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In almost any part of the country, the home gardener with
sufficient garden space and a cool, dark storage cellar may grow
and store potatoes organically by the moon phase method. Until
recently potatoes could be grown only in cool areas, but now
with improved varieties and better cultural techniques, they can
be grown where summers are fairly hot if they are sufficiently
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Potatoes need a moist, acidic soil with a pH of less than 6. Soils with a higher pH tend to harbor
potato scab, a fungal disease that lives in the soil for many years. On the other hand, potatoes
grown in extremely acidic soils are often small and of poor quality though free of scab.
Before deciding where to plant potatoes, test the soil in several places on your property. If it is all
too alkaline, try growing a green manure crop and plowing it under the autumn before seeding.
Or, add pine needles or other acidic plant material to the soil.
Fresh manure must never be used on potato land. If well-rotted manure is used, it should be
plowed or raked under the topsoil the autumn before planting. For a 100-foot row, use ten
wheelbarrow-loads of rotted manure and mix it in well so that it does not burn the tubers.
Seed potatoes certified free of disease may be purchased from seed dealers. Unless the
gardener has been able to save some of his own which he knows are healthy, certified seed
potatoes are safest to plant. The best ones are small and do not need cutting. Each potato, or
piece, should contain one or more eyes and weigh one to two ounces.
If cutting is necessary, make certain that plenty of flesh remains around the eyes since plants
must live on this stored food while sprouting. Cut seed should be allowed to dry 24 hours before
Depending on the size and the number of eyes, five to eight pounds of potatoes are needed to
plant a 100-foot row. The trenches or drills are five inches deep and the pieces of tuber are
placed every 12 or 14 inches. Early varieties are planted about two weeks before the last killing
frost. Late varieties may be planted to mature as late as the first fall frost. Early crops, growing
while the weather is still cool, are less likely to be bothered by disease than late varieties. Seed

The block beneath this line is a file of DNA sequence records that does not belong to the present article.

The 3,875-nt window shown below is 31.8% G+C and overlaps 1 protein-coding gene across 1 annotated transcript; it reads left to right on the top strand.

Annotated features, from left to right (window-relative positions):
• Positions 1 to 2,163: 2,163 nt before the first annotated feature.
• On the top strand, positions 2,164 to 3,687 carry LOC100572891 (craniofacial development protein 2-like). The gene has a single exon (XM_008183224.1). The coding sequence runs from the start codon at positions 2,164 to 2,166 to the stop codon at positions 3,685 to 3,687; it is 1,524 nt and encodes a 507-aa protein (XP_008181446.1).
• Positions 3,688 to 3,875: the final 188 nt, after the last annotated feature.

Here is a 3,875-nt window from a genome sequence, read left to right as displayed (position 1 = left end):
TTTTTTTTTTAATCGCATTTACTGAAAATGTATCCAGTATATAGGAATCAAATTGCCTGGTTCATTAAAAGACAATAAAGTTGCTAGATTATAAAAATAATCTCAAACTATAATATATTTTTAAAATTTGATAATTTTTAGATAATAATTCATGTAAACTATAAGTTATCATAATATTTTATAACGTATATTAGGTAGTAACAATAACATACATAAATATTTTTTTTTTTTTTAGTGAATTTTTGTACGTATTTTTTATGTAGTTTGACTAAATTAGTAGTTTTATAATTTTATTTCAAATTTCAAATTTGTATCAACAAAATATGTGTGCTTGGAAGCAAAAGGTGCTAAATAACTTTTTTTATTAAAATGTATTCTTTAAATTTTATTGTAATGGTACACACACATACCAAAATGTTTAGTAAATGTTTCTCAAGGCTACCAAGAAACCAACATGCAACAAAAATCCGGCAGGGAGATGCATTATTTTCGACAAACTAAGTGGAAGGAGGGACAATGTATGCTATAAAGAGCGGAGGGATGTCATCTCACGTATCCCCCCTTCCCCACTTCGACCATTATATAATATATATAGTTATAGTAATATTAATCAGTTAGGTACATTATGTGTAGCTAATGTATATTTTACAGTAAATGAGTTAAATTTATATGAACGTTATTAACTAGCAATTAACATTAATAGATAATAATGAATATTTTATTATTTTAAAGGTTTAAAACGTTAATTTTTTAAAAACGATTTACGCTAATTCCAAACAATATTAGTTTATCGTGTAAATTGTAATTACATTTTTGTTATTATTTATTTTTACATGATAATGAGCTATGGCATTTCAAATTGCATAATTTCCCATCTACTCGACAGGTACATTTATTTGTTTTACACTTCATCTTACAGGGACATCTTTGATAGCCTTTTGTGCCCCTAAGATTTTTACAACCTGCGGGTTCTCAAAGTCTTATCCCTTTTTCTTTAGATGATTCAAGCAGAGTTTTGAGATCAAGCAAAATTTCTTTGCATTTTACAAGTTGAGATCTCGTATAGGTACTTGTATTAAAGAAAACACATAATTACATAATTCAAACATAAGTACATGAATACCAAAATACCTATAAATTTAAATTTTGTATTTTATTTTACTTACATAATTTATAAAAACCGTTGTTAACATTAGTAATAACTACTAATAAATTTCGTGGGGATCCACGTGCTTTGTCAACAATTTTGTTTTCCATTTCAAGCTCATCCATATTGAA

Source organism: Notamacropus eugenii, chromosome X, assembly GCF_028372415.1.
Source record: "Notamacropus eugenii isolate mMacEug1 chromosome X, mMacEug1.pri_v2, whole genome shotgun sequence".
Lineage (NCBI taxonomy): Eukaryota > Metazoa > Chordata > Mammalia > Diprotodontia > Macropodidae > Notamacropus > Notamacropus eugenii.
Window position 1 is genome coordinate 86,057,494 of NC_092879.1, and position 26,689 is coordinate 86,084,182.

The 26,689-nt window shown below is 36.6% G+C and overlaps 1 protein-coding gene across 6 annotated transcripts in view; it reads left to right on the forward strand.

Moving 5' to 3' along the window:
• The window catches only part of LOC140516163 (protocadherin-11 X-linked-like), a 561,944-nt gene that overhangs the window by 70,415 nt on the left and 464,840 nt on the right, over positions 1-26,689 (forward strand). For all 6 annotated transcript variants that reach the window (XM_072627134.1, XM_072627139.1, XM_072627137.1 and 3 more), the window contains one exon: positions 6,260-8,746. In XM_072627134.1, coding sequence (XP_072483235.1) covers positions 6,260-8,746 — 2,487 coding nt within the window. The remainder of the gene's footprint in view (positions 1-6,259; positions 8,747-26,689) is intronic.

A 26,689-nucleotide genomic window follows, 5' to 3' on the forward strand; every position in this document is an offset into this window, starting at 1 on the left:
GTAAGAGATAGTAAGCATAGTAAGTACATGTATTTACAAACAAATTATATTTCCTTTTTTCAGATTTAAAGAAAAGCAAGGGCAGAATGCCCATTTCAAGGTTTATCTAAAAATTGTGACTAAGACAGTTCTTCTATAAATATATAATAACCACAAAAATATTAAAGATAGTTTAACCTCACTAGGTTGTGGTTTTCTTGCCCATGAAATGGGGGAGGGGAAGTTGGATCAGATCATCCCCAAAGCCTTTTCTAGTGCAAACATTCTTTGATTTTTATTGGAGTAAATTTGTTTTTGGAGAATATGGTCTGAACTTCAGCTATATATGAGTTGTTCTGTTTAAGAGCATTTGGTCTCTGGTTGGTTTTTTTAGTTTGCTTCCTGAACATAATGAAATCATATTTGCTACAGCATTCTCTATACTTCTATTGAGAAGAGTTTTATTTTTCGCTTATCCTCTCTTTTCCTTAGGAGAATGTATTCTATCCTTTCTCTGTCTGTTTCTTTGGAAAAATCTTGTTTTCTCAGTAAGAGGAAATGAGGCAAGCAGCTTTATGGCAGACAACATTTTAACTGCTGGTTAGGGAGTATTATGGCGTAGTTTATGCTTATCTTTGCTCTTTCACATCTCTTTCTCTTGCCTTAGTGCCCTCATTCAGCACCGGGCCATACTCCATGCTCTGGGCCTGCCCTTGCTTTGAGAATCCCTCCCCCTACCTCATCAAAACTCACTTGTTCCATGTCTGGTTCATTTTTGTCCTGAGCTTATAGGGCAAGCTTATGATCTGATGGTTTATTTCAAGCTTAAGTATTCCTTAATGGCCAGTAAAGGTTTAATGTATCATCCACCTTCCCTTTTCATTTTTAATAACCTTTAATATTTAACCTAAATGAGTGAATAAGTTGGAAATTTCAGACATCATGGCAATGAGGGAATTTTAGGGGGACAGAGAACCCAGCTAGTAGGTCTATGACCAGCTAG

for late crops should always be chosen from the disease-resistant strains.
As soon as planting is finished, a mulch of straw or hay ten to 12 inches deep should be applied.
This will keep the soil moist and cool, and foster healthy potatoes.
A popular method of growing potatoes above the soil is to plant them on leaves with a cover of
mulch. Leaves are piled over the potato patch the previous fall to a depth of three feet and left
there for the winter. By spring they have packed down and earthworms are working through them.
Potatoes are planted by laying the pieces directly on the leaves, in rows where they are to grow.
The seed is then covered with 12 to 14 inches of hay or straw. More mulch is added later, if
tubers appear through the mulch. When harvest time comes, the mulch is pulled back and
potatoes are picked up and put into their sacks, with no digging necessary. Pests are deterred by
the mulch system.
Insufficient potash in soil can result in potatoes which become soggy when cooked. A potash
deficiency can be corrected by adding about 1/4 pound per square foot of a natural potash
mineral such as greensand, granite dust or pulverized feldspar to the soil. These natural minerals
also contain the trace elements which are essential to normal healthy growth.
A good fertilizer for potatoes may be made by mixing one part cottonseed meal, one part dried
fish meal, one part bone meal, two parts greensand, and two parts ground phosphate rock.
In the garden, the insects and diseases injurious to potato plants can be controlled by removing
insects as soon as they appear, giving them no chance to breed. The Colorado potato beetle and
red slugs appear frequently. Sometimes blister beetles enter the garden and raise havoc among
the potato plants. In the small garden, it is wise to place handpicked pests in containers of
kerosene.There are about 60 diseases of potato plants, but many of them are local and
unimportant. Where the air is particularly moist and cool, early blight may kill the vines. Late blight
may also occur and cause tuber rot. Unusually warm, dry weather may result in tip-burn or
hopper-bum which destroys the foliage. Common scab is disfiguring to the potato and can be
avoided by keeping the soil acid. Applications of lime or wood ashes should not be used if this is
to be accomplished.
Potatoes are ready for harvest when the majority of the tops have withered. Early potatoes may
be dug for table use at any time. But for storage, the potatoes should be fully mature. They may
be left in the ground as much as four to six weeks if the weather is not too warm or too wet.
After they are dug they should be allowed to dry as quickly as possible, and then
should immediately be stored in a cool dark place. Stored in the light, they may turn
green, and greened potatoes should not be eaten.
Kennebec and Katandin are recommended as late potatoes resistant to late blight
and certain virus diseases, but not to scab. New Norland and Norgold Russet are
resistant to scab and are very heavy producers as are Superior and Chieftain. Irish
Cobbler and White Cobbler are old favorites grown in all states and considered
excellent choices for home gardeners. Russet Burbank is widely grown in the
Northwest, but, because it tends to produce misshapen tubers, it is not
recommended for the amateur grower